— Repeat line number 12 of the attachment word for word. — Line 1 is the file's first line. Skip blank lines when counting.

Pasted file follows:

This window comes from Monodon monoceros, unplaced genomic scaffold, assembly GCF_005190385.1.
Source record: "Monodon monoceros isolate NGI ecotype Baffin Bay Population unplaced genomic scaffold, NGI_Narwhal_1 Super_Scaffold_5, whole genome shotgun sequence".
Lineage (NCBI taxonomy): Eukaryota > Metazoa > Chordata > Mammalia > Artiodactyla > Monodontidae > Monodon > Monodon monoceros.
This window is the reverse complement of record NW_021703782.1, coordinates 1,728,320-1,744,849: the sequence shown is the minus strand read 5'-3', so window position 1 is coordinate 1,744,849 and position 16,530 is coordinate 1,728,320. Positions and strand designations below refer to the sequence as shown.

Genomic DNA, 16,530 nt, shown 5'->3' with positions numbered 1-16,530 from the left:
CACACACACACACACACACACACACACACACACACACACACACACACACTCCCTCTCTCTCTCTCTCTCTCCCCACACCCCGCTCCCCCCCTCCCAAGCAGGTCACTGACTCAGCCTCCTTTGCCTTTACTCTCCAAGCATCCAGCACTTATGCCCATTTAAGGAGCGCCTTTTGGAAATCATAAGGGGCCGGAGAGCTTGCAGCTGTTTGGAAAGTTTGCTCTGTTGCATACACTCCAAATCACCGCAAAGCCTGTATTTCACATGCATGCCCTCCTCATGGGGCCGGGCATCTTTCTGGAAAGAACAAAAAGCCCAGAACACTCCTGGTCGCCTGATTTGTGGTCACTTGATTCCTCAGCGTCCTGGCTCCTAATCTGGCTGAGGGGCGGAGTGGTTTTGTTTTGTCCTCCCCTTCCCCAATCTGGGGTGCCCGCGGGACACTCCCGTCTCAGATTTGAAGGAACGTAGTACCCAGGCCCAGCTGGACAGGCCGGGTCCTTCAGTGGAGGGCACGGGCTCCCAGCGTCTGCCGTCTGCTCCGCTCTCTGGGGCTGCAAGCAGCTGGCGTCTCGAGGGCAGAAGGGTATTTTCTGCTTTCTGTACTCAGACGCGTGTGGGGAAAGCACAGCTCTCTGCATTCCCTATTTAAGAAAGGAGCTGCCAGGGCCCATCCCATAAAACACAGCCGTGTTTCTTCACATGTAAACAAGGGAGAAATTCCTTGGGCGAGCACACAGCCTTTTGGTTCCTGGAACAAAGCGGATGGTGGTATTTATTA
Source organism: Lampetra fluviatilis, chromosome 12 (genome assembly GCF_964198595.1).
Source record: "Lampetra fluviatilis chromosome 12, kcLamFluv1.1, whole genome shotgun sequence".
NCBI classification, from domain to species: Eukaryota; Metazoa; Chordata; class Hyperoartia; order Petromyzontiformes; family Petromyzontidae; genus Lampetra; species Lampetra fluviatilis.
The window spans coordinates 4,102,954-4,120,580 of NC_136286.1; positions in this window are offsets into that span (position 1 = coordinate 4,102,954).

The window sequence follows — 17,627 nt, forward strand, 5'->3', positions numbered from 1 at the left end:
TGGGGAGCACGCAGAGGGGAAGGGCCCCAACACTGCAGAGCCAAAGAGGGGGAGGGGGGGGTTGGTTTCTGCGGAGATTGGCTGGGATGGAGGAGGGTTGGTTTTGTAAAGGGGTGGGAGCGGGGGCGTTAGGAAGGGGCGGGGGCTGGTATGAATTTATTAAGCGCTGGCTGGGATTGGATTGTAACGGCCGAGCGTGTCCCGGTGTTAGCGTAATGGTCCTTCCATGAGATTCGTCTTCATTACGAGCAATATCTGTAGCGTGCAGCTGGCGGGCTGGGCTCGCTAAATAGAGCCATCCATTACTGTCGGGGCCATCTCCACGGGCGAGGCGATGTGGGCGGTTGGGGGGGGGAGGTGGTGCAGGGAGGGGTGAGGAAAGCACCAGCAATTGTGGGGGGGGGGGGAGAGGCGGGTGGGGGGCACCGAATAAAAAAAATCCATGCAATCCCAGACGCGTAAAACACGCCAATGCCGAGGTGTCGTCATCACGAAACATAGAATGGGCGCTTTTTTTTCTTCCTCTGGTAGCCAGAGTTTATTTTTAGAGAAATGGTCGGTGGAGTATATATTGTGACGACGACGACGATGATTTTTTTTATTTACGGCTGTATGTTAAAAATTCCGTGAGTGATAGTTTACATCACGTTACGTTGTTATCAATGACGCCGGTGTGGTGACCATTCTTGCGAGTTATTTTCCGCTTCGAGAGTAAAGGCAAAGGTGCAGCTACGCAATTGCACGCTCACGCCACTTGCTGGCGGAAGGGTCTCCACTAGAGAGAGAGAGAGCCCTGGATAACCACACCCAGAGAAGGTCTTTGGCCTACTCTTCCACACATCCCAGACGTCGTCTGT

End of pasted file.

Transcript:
TGGGGAGCACGCAGAGGGGAAGGGCCCCAACACTGCAGAGCCAAAGAGGGGGAGGGGGGGGTTGGTTTCTGCGGAGATTGGCTGGGATGGAGGAGGGTTGGTTTTGTAAAGGGGTGGGAGCGGGGGCGTTAGGAAGGGGCGGGGGCTGGTATGAATTTATTAAGCGCTGGCTGGGATTGGATTGTAACGGCCGAGCGTGTCCCGGTGTTAGCGTAATGGTCCTTCCATGAGATTCGTCTTCATTACGAGCAATATCTGTAGCGTGCAGCTGGCGGGCTGGGCTCGCTAAATAGAGCCATCCATTACTGTCGGGGCCATCTCCACGGGCGAGGCGATGTGGGCGGTTGGGGGGGGGAGGTGGTGCAGGGAGGGGTGAGGAAAGCACCAGCAATTGTGGGGGGGGGGGGAGAGGCGGGTGGGGGGCACCGAATAAAAAAAATCCATGCAATCCCAGACGCGTAAAACACGCCAATGCCGAGGTGTCGTCATCACGAAACATAGAATGGGCGCTTTTTTTTCTTCCTCTGGTAGCCAGAGTTTATTTTTAGAGAAATGGTCGGTGGAGTATATATTGTGACGACGACGACGATGATTTTTTTTATTTACGGCTGTATGTTAAAAATTCCGTGAGTGATAGTTTACATCACGTTACGTTGTTATCAATGACGCCGGTGTGGTGACCATTCTTGCGAGTTATTTTCCGCTTCGAGAGTAAAGGCAAAGGTGCAGCTACGCAATTGCACGCTCACGCCACTTGCTGGCGGAAGGGTCTCCACTAGAGAGAGAGAGAGCCCTGGATAACCACACCCAGAGAAGGTCTTTGGCCTACTCTTCCACACATCCCAGACGTCGTCTGT